Shoulder injuries can be quite complex and require months of careful physical therapy to overcome, which is what led to Roni Bandini to build a tinyML-powered wearable that monitors a patient’s rotator cuff movements to aid in the recovery process. His system is designed around a Nano 33 BLE Sense and its onboard accelerometer that measures both the types and frequencies of certain shoulder motions.
After 3D printing a small case to house the Arduino along with a battery pack and an OLED display, Bandini created a new project using the Edge Impulse Studio. The impulse takes in time-series three-axis accelerometer data, runs it through a spectral analysis block, and then infers the current movement being performed by the wearer.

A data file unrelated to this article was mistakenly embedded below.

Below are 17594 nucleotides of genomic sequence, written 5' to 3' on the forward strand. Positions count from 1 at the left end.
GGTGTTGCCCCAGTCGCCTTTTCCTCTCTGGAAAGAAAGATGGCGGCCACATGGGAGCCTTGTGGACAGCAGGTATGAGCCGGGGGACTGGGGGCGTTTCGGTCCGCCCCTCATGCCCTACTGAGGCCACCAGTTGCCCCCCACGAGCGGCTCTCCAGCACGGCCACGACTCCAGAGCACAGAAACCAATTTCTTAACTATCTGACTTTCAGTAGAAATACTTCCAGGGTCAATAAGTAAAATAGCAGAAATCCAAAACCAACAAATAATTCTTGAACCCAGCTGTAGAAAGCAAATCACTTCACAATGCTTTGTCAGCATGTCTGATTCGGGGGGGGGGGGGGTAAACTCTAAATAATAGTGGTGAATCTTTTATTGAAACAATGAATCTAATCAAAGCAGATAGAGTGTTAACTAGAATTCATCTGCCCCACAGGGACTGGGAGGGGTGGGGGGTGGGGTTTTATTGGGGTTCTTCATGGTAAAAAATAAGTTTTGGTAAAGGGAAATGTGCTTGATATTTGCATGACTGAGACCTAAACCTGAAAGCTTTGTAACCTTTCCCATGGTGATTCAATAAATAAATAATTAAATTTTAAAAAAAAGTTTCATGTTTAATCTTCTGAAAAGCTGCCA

Once switched on, the system initializes a set of three movement counts to zero: right, left, and up, while the last type, idle, is not counted. Then throughout the day, the patient is encouraged to perform various exercises in order to fill up the bars completely. The eventual goal is to make steady progress towards having a recovered rotator cuff joint with a larger range of motion than immediately after the injury.
Bandini’s video explaining this shoulder recovery system can be viewed below, and the project’s design files/code can be found here on Hackster.io.